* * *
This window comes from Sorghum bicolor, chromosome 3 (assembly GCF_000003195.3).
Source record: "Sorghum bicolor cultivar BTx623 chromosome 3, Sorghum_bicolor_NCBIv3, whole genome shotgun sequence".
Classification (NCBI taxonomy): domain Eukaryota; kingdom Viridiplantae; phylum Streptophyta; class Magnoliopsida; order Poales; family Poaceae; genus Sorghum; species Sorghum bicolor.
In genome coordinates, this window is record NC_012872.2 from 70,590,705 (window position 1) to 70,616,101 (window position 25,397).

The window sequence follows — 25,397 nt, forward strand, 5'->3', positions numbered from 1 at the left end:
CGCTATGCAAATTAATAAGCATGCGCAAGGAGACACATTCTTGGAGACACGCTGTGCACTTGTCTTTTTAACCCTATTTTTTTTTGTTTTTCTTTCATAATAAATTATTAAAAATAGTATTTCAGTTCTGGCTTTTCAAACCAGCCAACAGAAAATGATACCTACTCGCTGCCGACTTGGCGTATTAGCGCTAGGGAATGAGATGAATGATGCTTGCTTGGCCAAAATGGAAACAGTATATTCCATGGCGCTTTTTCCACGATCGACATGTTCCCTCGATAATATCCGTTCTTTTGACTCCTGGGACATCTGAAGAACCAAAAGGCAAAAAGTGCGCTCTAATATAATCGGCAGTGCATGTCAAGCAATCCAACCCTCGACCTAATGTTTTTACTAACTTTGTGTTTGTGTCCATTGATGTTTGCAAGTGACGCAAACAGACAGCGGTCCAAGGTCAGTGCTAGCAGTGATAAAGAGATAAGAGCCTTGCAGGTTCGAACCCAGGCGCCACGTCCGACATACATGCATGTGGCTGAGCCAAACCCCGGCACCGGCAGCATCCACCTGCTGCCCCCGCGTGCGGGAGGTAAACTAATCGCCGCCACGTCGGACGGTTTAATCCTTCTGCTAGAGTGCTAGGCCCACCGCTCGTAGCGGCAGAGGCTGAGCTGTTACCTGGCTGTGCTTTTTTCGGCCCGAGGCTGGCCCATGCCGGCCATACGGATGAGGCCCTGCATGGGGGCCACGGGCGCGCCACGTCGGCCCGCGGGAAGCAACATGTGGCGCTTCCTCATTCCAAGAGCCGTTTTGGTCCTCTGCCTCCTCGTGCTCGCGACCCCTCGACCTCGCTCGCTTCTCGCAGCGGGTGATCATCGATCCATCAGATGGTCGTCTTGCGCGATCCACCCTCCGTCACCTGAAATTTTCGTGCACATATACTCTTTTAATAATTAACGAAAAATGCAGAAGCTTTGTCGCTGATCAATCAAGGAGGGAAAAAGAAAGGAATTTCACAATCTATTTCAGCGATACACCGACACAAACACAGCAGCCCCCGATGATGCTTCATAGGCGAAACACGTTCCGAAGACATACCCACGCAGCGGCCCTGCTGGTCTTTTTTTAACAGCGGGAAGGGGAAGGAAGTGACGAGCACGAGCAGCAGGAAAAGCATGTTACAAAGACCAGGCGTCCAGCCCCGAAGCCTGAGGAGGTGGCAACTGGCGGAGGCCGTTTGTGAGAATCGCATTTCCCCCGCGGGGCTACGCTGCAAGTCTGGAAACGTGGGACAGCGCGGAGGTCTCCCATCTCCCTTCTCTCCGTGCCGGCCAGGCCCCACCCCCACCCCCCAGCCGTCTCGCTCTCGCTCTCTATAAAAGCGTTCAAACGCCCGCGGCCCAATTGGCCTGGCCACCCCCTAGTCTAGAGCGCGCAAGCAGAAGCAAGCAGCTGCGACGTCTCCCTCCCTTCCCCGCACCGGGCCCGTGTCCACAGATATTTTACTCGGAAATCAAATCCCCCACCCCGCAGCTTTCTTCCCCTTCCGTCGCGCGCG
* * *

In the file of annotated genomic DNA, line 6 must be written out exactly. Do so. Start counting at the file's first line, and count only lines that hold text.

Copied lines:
CGCTATGCAAATTAATAAGCATGCGCAAGGAGACACATTCTTGGAGACACGCTGTGCACTTGTCTTTTTAACCCTATTTTTTTTTGTTTTTCTTTCATAATAAATTATTAAAAATAGTATTTCAGTTCTGGCTTTTCAAACCAGCCAACAGAAAATGATACCTACTCGCTGCCGACTTGGCGTATTAGCGCTAGGGAATGAGATGAATGATGCTTGCTTGGCCAAAATGGAAACAGTATATTCCATGGCGCTTTTTCCACGATCGACATGTTCCCTCGATAATATCCGTTCTTTTGACTCCTGGGACATCTGAAGAACCAAAAGGCAAAAAGTGCGCTCTAATATAATCGGCAGTGCATGTCAAGCAATCCAACCCTCGACCTAATGTTTTTACTAACTTTGTGTTTGTGTCCATTGATGTTTGCAAGTGACGCAAACAGACAGCGGTCCAAGGTCAGTGCTAGCAGTGATAAAGAGATAAGAGCCTTGCAGGTTCGAACCCAGGCGCCACGTCCGACATACATGCATGTGGCTGAGCCAAACCCCGGCACCGGCAGCATCCACCTGCTGCCCCCGCGTGCGGGAGGTAAACTAATCGCCGCCACGTCGGACGGTTTAATCCTTCTGCTAGAGTGCTAGGCCCACCGCTCGTAGCGGCAGAGGCTGAGCTGTTACCTGGCTGTGCTTTTTTCGGCCCGAGGCTGGCCCATGCCGGCCATACGGATGAGGCCCTGCATGGGGGCCACGGGCGCGCCACGTCGGCCCGCGGGAAGCAACATGTGGCGCTTCCTCATTCCAAGAGCCGTTTTGGTCCTCTGCCTCCTCGTGCTCGCGACCCCTCGACCTCGCTCGCTTCTCGCAGCGGGTGATCATCGATCCATCAGATGGTCGTCTTGCGCGATCCACCCTCCGTCACCTGAAATTTTCGTGCACATATACTCTTTTAATAATTAACGAAAAATGCAGAAGCTTTGTCGCTGATCAATCAAGGAGGGAAAAAGAAAGGAATTTCACAATCTATTTCAGCGATACACCGACACAAACACAGCAGCCCCCGATGATGCTTCATAGGCGAAACACGTTCCGAAGACATACCCACGCAGCGGCCCTGCTGGTCTTTTTTTAACAGCGGGAAGGGGAAGGAAGTGACGAGCACGAGCAGCAGGAAAAGCATGTTACAAAGACCAGGCGTCCAGCCCCGAAGCCTGAGGAGGTGGCAACTGGCGGAGGCCGTTTGTGAGAATCGCATTTCCCCCGCGGGGCTACGCTGCAAGTCTGGAAACGTGGGACAGCGCGGAGGTCTCCCATCTCCCTTCTCTCCGTGCCGGCCAGGCCCCACCCCCACCCCCCAGCCGTCTCGCTCTCGCTCTCTATAAAAGCGTTCAAACGCCCGCGGCCCAATTGGCCTGGCCACCCCCTAGTCTAGAGCGCGCAAGCAGAAGCAAGCAGCTGCGACGTCTCCCTCCCTTCCCCGCACCGGGCCCGTGTCCACAGATATTTTACTCGGAAATCAAATCCCCCACCCCGCAGCTTTCTTCCCCTTCCGTCGCGCGCG